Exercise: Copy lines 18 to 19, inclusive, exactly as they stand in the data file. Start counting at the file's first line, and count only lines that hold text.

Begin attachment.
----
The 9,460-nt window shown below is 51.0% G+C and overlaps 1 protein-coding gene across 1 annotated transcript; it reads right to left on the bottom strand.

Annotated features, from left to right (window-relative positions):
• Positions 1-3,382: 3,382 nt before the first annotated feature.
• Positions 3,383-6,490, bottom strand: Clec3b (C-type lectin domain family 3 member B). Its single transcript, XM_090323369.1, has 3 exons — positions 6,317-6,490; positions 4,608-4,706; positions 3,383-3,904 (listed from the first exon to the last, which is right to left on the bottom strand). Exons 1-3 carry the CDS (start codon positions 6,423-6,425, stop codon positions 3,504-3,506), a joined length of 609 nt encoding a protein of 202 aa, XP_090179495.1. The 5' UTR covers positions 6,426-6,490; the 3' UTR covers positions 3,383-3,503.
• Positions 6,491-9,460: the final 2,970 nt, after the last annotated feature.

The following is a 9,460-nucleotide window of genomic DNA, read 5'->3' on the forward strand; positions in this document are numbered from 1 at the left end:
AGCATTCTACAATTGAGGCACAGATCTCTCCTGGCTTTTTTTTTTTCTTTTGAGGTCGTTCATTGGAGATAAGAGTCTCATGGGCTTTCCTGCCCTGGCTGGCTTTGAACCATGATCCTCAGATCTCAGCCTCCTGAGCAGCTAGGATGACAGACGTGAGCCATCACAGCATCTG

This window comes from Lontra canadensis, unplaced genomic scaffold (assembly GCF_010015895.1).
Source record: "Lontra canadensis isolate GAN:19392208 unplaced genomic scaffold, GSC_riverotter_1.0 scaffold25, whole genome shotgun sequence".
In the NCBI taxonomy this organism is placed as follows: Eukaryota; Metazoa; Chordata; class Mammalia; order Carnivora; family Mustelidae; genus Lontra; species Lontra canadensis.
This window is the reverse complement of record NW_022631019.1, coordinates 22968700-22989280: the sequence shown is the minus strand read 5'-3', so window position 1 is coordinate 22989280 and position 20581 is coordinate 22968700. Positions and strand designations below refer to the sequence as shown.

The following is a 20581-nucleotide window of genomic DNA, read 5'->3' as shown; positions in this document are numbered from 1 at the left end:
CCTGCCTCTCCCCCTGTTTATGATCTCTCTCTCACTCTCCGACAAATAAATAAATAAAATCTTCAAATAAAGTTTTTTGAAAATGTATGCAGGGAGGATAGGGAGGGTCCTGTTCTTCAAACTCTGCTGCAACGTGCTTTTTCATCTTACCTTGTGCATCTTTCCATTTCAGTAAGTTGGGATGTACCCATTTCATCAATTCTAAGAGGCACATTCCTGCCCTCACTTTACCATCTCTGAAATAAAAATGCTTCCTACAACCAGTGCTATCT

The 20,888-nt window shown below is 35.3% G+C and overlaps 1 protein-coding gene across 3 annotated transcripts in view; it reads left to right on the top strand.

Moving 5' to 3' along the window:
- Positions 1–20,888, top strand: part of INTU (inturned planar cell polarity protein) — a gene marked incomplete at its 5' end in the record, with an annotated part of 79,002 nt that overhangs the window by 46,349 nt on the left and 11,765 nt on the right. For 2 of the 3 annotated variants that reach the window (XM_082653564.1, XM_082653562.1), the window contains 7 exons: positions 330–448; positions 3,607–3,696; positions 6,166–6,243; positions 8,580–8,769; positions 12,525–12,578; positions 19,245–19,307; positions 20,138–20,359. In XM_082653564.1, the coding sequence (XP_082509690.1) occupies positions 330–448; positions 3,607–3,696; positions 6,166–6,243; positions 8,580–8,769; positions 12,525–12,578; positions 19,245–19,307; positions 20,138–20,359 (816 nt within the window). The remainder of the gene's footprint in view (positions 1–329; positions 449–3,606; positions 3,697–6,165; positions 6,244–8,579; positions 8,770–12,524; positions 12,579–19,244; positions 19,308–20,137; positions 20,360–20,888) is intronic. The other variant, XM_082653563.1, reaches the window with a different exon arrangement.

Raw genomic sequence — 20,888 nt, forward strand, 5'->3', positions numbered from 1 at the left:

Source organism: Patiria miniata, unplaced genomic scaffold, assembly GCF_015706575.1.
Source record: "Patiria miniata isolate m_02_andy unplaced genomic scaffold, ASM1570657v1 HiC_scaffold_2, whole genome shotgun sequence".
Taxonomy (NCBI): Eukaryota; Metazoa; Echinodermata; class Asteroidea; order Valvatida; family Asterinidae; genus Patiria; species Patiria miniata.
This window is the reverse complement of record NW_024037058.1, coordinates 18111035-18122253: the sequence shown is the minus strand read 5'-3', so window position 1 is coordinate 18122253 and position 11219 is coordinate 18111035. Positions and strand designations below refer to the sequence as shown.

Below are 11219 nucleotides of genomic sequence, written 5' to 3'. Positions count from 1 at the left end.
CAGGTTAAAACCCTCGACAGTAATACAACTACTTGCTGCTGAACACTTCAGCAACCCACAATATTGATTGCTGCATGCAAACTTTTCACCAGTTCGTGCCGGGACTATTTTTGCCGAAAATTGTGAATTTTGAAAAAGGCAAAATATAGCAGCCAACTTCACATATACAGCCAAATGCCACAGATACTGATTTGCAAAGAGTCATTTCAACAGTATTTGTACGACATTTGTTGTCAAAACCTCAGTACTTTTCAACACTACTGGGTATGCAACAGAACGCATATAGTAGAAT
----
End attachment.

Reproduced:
Source organism: Patiria miniata, unplaced genomic scaffold, assembly GCF_015706575.1.
Source record: "Patiria miniata isolate m_02_andy unplaced genomic scaffold, ASM1570657v1 HiC_scaffold_2, whole genome shotgun sequence".